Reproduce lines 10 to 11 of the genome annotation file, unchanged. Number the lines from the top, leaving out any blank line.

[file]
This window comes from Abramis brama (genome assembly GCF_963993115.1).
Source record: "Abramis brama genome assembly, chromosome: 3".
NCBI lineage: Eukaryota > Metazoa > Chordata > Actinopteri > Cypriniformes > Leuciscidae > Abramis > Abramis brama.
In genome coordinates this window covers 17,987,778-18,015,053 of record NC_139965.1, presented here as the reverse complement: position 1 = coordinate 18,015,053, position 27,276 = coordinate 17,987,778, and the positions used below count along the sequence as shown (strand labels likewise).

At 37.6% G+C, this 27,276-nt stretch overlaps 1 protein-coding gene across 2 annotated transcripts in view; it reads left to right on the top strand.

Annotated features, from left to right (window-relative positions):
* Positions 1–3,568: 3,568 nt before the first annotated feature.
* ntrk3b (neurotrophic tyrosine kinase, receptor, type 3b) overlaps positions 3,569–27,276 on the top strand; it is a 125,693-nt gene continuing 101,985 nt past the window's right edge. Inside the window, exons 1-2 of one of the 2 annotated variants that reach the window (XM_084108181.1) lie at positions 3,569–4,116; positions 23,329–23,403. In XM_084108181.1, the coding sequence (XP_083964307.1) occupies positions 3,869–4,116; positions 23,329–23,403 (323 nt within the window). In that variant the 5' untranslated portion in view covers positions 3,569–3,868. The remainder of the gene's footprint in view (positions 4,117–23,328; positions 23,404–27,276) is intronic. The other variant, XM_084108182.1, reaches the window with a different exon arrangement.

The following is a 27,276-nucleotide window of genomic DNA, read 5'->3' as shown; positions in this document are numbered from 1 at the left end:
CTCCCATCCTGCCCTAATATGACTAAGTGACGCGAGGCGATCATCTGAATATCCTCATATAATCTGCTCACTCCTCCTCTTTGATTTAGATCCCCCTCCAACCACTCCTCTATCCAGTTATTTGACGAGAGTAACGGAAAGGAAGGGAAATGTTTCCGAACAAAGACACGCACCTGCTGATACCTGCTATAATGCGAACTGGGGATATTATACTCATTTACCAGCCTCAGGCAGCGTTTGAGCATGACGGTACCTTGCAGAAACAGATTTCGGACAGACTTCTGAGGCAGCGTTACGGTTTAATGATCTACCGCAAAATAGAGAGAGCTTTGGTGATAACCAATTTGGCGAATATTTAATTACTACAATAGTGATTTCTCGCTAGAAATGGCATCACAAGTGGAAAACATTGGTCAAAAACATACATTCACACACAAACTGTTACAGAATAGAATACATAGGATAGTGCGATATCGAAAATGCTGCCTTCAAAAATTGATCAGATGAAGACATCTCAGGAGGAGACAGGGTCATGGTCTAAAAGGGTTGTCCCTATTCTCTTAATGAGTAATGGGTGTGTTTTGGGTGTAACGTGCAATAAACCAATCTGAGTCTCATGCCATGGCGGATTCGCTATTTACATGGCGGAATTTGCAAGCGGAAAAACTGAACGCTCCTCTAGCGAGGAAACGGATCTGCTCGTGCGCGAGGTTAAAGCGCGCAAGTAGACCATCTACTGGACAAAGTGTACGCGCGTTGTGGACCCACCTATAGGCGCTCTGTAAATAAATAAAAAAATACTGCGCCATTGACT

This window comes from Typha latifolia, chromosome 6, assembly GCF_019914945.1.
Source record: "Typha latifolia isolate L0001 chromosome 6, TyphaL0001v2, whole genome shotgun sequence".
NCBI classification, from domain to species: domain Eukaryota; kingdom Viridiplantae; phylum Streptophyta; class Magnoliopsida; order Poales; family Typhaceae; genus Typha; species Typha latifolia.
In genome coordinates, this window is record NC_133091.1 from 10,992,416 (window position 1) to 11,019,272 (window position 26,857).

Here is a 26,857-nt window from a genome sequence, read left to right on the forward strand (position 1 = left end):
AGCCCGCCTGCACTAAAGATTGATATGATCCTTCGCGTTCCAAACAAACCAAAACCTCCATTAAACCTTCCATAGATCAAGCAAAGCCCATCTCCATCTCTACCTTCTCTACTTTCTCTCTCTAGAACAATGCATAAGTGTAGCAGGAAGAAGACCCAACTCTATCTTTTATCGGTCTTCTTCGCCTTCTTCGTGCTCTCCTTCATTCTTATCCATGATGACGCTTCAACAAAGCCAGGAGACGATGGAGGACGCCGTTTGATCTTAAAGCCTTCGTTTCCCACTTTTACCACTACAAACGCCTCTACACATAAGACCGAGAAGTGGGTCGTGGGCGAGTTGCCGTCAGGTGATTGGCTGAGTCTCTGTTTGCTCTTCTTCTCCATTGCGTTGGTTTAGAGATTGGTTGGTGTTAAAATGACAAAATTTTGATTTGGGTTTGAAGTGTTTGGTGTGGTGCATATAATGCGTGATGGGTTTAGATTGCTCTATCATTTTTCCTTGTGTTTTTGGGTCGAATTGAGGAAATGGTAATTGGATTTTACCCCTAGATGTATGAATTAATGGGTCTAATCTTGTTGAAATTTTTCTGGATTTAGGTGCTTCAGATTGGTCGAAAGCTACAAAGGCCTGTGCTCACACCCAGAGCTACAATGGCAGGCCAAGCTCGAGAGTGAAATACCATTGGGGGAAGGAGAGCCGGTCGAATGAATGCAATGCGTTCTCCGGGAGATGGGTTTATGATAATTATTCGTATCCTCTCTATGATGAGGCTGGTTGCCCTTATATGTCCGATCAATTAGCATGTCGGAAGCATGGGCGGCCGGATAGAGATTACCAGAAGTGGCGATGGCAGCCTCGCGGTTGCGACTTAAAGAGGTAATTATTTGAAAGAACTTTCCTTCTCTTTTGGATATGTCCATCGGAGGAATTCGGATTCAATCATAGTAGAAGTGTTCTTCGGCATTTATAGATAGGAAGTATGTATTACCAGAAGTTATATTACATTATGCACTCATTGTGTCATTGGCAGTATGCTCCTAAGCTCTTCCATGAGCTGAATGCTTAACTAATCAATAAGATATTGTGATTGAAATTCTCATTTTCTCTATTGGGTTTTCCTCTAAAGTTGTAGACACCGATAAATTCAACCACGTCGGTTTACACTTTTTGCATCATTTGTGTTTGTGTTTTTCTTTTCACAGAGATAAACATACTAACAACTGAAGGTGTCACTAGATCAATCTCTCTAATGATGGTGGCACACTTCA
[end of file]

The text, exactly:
CTCCCATCCTGCCCTAATATGACTAAGTGACGCGAGGCGATCATCTGAATATCCTCATATAATCTGCTCACTCCTCCTCTTTGATTTAGATCCCCCTCCAACCACTCCTCTATCCAGTTATTTGACGAGAGTAACGGAAAGGAAGGGAAATGTTTCCGAACAAAGACACGCACCTGCTGATACCTGCTATAATGCGAACTGGGGATATTATACTCATTTACCAGCCTCAGGCAGCGTTTGAGCATGACGGTACCTTGCAGAAACAGATTTCGGACAGACTTCTGAGGCAGCGTTACGGTTTAATGATCTACCGCAAAATAGAGAGAGCTTTGGTGATAACCAATTTGGCGAATATTTAATTACTACAATAGTGATTTCTCGCTAGAAATGGCATCACAAGTGGAAAACATTGGTCAAAAACATACATTCACACACAAACTGTTACAGAATAGAATACATAGGATAGTGCGATATCGAAAATGCTGCCTTCAAAAATTGATCAGATGAAGACATCTCAGGAGGAGACAGGGTCATGGTCTAAAAGGGTTGTCCCTATTCTCTTAATGAGTAATGGGTGTGTTTTGGGTGTAACGTGCAATAAACCAATCTGAGTCTCATGCCATGGCGGATTCGCTATTTACATGGCGGAATTTGCAAGCGGAAAAACTGAACGCTCCTCTAGCGAGGAAACGGATCTGCTCGTGCGCGAGGTTAAAGCGCGCAAGTAGACCATCTACTGGACAAAGTGTACGCGCGTTGTGGACCCACCTATAGGCGCTCTGTAAATAAATAAAAAAATACTGCGCCATTGACT

This window comes from Typha latifolia, chromosome 6, assembly GCF_019914945.1.